The Moment: Wild, Poignant, Life-Changing Stories from 125 Writers and Artists Famous & Obscure
edited by Larry Smith
Though it is of course natural and obligatory, when talking about the major moments in one's life, to discuss the birth of a child or knowing when someone was "the one," they are not my first loves. Wildly and unresistingly able to love, I do not fear reveling within the emotion, but everything beautiful that I have ever experienced comes after a different kind of magic: music. Yes, I am in the business of writing, and have done so since the alphabet was within my grasp, but music? Oh, music is something other. Music is where my moments live, and the biggest moment of them all arrived when I took the train from Spokane to Seattle to see Ryan Adams & The Cardinals and Oasis live. For over a decade, I'd listened and been changed by this music, yet this would be the first time I'd ever seen either band perform. I traveled alone, and I preferred it that way.
Further details — the hows and the whys and the songs themselves — are beyond the scope of this review, but know that within those words, within those notes, I am most at home in the world. It is personal, and it is unreplicable.
Smith Magazine knows that everyone's life has its standout moments, and operating within their desire to "celebrate the joy of passionate, personal storytelling," they've created a lovely book of reflection. Also known for their work with six-word memoirs, The Moment allows the writers a little more room to talk, though many of the stories are just a few pages. Some are paired with photographs. Almost all of them made me think of similar moments in my life, or how I might react were the specific situation thrown my way. The writers are both professional and not, but each have carved their way into the heart of their moment in an effective way.
Perhaps my favorite story came from Cheryl Delle Pietra, "Gonzo Girl," in which she applies, on a whim, to be Hunter S. Thompson's personal assistant.
What this means, I have no idea. I'll find out later when I'm drinking scotch in a hot tub surrounded by seven key lime pies and a gun: right now I only know that whatever it involves will be better than shaking another Long Island Iced Tea. It will be be better than one more "informational interview" at Condé Nast, where I have failed the fucking typing test twice. It will be amazing. If I get it.
She does. She throws herself "into the fire." What an amazingly odd experience, one I imagine that not too many people were able to have before his death, as he strikes me as someone who was particular about his company. I'm no Hunter S. Thompson expert, but his fierce independence was admirable.
There are other recognizable names in the book like Melissa Etheridge, Jennifer Egan, Dave Eggers, and Laurie David, but many of the stories come from more "ordinary" (though we are all at once ordinary and extraordinary) SMITH readers. Tamara Pokrupa-Nahanni's story, "Motherless," hit me both as an avid lover of cassettes and as a person who has lost a parent. "I was twelve when my mother died," she writes. "A couple of days before she passed, I asked her to record a translation of an English passage into Slavey, the language of our people."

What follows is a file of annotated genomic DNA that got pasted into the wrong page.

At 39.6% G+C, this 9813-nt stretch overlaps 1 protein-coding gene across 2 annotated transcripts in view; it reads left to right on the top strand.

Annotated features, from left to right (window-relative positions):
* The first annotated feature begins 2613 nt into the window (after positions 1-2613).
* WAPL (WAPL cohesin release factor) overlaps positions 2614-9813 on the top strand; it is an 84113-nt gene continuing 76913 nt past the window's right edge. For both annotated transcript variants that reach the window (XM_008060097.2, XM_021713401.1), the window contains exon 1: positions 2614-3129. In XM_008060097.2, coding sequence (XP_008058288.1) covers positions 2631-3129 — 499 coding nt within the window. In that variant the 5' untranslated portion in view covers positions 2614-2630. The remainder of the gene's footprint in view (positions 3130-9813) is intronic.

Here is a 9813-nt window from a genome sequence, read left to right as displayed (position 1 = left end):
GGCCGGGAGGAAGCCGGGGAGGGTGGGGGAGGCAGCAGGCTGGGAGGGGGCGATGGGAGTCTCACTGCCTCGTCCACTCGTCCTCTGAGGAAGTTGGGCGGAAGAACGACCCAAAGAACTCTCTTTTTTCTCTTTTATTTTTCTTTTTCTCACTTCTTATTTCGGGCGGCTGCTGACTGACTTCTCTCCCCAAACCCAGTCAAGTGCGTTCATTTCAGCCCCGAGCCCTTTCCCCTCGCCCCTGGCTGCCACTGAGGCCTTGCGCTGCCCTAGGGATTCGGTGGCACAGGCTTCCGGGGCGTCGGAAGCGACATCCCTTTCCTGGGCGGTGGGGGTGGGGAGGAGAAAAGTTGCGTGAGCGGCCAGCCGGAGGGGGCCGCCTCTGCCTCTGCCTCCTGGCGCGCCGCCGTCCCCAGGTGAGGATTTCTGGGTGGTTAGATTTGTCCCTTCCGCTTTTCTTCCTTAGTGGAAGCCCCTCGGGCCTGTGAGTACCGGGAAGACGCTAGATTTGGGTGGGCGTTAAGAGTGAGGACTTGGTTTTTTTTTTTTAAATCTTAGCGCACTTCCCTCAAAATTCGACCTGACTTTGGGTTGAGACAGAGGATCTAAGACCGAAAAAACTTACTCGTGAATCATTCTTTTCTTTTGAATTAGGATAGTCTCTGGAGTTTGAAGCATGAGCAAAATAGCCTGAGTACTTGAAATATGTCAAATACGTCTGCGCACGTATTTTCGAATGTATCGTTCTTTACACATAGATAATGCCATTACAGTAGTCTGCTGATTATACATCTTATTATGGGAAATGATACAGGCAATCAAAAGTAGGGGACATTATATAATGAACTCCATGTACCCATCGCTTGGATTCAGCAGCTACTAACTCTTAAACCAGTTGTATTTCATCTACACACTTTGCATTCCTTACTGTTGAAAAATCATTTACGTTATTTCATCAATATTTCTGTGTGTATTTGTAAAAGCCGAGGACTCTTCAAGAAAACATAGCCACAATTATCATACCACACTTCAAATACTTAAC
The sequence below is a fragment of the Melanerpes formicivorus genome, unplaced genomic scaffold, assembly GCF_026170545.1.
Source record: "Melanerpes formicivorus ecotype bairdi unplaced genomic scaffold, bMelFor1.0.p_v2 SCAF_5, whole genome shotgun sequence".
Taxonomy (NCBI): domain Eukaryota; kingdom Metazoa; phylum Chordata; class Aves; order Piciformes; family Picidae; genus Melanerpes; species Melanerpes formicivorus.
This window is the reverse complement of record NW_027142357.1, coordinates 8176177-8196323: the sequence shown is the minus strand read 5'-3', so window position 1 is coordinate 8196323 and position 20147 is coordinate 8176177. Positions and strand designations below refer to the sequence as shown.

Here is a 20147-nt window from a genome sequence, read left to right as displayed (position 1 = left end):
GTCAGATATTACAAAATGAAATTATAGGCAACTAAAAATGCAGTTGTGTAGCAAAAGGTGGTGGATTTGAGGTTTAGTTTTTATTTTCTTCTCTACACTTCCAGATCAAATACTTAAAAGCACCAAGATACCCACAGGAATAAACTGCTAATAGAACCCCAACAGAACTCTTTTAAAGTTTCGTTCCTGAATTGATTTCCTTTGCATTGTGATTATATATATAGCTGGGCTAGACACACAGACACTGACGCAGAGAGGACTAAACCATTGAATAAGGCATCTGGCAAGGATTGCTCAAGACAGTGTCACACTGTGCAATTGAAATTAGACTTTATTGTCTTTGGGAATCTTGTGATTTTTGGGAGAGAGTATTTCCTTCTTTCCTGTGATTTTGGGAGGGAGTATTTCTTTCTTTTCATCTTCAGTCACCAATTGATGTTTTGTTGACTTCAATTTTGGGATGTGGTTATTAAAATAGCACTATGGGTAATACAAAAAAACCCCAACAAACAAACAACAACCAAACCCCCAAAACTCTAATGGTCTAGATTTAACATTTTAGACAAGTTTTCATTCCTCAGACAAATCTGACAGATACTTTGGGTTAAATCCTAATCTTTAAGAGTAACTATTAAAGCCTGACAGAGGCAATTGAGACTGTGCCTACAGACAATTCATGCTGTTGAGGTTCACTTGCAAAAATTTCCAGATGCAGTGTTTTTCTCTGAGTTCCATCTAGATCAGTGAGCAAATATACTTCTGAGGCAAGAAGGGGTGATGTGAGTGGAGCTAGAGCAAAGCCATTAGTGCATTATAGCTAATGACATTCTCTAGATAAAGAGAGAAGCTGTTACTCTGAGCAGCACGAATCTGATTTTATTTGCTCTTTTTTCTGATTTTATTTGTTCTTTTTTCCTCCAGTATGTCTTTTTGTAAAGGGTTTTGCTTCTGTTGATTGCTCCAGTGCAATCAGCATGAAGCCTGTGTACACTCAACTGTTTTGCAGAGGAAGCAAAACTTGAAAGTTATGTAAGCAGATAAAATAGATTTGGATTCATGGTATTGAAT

The tape didn't record. She had nothing, just silent playback on a tape labeled in her mother's "beautiful script." It's so final.
A few comics artists also contribute to the book, including L. Nichols, Molly Lawless, and Emily Steinberg. I love personal essays told this way — sometimes there are things that are conveyed better in a drawing paired with only a few words, more so than they are if given a whole paragraph.
The Moment reaches all over the world, asking us to revel in our own lives, to be an active and studious participant in them. It asks us to let our ignored emotions in, and to decide how we will let our triumphant and sad tales affect our course. I've been teased before about my inquisitiveness towards other people — how I ask questions about family, about relationships, about all-time favorite meals — as though I couldn't honestly be interested in what the storyteller might consider mundane. But how are we to relate to one another if we do not know from where the other person comes? We've all been amazing, confused, and terrible at some point in our lives, and reconciling this, I think, will go a long way towards a better existence. We have to seek out what we need.
On the bus home from the concert venue, I overheard a woman talking about Liam Gallagher to the man next to her. "I don't know," she said. "It's like he thinks he's too fucking cool."
It's not a matter of thinking, lady, I thought.
I could've gone anywhere that night — had a few drinks at a bar, wandered around late-night Seattle, anything — but I went back to my hotel room. On the bed, I unrolled the tour poster next to the t-shirt I'd purchased and took a photo. My ears still throbbed with sound, my jeans were soaked from the rain. I could not think of anything but happiness.
Full disclosure: Harper Perennial sent me this book. It was an advance reader copy, meaning that my pull quote could have changed slightly in the final edition. I thank them for the gesture, and I will continue to be fair in my reviews.
This review is part of Pajiba's Cannonball Read IV, in which participants aim to read and review 13, 26 or 52 books within one year. Though I'm taking things easier this year, I expect to surpass the 'Half Cannonball' distinction by the end of 2012.